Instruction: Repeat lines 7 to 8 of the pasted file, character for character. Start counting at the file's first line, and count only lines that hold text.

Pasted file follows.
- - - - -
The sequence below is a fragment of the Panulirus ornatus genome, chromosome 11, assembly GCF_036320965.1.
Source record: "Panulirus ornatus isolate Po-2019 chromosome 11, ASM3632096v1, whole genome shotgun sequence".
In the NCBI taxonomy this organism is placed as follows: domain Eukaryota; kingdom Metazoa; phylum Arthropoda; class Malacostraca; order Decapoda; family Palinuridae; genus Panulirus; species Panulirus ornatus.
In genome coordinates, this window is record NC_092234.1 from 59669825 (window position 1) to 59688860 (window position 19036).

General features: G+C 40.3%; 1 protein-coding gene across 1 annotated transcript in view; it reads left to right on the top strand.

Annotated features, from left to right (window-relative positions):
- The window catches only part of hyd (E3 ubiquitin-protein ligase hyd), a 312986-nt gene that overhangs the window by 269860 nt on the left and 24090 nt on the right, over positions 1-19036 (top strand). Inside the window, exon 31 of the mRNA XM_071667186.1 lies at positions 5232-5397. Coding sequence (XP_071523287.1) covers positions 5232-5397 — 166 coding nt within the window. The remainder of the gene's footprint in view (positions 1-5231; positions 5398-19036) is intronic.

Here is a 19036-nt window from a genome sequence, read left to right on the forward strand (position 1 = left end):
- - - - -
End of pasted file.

- The window catches only part of hyd (E3 ubiquitin-protein ligase hyd), a 312986-nt gene that overhangs the window by 269860 nt on the left and 24090 nt on the right, over positions 1-19036 (top strand). Inside the window, exon 31 of the mRNA XM_071667186.1 lies at positions 5232-5397. Coding sequence (XP_071523287.1) covers positions 5232-5397 — 166 coding nt within the window. The remainder of the gene's footprint in view (positions 1-5231; positions 5398-19036) is intronic.

Here is a 19036-nt window from a genome sequence, read left to right on the forward strand (position 1 = left end):